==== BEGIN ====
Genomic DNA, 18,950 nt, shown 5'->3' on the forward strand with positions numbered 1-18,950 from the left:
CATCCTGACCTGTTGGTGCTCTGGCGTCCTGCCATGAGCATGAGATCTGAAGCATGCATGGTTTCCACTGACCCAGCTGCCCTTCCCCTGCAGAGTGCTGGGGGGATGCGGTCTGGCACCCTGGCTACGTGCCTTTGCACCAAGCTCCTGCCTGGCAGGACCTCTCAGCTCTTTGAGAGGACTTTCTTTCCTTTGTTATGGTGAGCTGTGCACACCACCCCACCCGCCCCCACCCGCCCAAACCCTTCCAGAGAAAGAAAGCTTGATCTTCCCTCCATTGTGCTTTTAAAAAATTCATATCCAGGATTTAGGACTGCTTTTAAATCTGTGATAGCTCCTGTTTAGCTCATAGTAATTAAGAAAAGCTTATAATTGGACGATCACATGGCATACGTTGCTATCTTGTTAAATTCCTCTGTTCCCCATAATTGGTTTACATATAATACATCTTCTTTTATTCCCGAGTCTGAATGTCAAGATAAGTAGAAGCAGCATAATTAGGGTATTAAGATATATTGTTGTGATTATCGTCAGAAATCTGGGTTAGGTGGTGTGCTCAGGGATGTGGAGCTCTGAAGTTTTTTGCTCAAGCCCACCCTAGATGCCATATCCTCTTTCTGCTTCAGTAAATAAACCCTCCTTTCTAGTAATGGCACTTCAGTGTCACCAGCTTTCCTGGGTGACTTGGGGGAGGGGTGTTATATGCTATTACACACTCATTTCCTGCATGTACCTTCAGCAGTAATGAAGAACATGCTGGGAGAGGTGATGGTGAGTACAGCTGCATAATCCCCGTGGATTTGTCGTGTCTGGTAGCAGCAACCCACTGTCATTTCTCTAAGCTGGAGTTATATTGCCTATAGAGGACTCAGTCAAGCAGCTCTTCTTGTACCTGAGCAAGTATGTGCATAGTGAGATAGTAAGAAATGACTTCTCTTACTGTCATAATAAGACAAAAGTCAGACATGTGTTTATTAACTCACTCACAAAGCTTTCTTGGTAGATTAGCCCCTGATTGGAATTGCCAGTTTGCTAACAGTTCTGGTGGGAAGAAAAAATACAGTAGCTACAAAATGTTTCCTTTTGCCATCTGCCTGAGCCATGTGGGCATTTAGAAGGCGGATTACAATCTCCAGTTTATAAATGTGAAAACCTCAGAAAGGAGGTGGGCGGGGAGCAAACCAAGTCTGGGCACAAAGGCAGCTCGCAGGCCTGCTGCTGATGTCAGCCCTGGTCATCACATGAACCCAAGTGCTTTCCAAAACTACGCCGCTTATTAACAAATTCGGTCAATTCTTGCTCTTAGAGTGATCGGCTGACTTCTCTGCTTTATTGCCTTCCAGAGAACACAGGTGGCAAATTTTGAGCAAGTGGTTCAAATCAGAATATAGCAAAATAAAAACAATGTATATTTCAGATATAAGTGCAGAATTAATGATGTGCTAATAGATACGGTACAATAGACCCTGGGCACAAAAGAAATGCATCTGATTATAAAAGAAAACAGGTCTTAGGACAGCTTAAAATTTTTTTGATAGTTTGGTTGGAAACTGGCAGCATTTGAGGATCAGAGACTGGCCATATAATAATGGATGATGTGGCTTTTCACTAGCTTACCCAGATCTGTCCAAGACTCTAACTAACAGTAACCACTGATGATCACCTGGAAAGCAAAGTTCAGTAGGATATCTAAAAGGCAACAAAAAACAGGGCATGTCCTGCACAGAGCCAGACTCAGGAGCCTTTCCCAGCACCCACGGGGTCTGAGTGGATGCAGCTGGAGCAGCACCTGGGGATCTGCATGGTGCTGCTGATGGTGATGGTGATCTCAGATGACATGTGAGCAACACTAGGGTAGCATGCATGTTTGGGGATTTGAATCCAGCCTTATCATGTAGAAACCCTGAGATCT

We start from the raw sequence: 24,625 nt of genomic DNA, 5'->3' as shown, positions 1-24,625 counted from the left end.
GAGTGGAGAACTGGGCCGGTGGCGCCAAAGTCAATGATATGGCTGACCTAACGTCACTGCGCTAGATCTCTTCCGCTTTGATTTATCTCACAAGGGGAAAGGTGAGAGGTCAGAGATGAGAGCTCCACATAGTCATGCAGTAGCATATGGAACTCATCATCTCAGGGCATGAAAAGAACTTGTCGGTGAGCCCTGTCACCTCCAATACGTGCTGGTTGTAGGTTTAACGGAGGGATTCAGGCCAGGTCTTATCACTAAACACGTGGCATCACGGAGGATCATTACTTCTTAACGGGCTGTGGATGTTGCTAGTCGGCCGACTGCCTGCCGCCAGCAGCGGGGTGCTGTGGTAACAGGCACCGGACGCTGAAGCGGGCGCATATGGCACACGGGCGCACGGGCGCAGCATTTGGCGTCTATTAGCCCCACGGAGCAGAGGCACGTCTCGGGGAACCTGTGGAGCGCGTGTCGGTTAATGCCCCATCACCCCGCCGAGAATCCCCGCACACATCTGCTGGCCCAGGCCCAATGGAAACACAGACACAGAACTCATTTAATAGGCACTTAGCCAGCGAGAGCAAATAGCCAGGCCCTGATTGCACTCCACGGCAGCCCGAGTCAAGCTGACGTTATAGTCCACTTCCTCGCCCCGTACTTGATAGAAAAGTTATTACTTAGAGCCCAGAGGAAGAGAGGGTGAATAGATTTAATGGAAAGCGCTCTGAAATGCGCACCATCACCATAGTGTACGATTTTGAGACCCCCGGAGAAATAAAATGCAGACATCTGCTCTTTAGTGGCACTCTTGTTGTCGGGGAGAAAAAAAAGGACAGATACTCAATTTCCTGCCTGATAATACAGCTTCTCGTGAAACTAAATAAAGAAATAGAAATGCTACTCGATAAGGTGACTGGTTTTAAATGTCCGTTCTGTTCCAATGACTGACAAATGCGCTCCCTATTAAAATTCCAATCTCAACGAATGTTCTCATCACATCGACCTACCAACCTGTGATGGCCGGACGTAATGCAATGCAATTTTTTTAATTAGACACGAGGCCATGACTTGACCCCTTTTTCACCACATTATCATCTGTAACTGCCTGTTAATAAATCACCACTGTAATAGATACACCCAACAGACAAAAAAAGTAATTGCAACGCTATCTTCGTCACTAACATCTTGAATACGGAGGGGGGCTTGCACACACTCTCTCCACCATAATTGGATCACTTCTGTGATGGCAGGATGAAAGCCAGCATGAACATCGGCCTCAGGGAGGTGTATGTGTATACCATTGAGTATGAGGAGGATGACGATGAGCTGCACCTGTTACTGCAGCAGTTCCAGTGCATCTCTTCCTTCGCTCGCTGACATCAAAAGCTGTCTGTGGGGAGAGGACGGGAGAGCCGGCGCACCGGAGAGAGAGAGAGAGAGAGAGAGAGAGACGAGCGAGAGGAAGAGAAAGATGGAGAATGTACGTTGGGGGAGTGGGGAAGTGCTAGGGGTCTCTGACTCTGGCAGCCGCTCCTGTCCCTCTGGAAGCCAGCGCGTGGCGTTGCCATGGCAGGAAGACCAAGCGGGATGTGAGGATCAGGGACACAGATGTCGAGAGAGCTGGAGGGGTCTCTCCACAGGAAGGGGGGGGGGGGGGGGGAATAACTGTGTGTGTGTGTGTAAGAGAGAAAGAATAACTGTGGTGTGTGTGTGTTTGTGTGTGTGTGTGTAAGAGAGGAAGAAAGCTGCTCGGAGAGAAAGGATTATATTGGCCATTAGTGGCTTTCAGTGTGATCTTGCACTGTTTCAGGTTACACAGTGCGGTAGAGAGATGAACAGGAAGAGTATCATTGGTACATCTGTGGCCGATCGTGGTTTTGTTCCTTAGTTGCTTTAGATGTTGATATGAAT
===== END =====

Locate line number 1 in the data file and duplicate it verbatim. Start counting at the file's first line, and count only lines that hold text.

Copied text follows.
Genomic DNA, 18,950 nt, shown 5'->3' on the forward strand with positions numbered 1-18,950 from the left: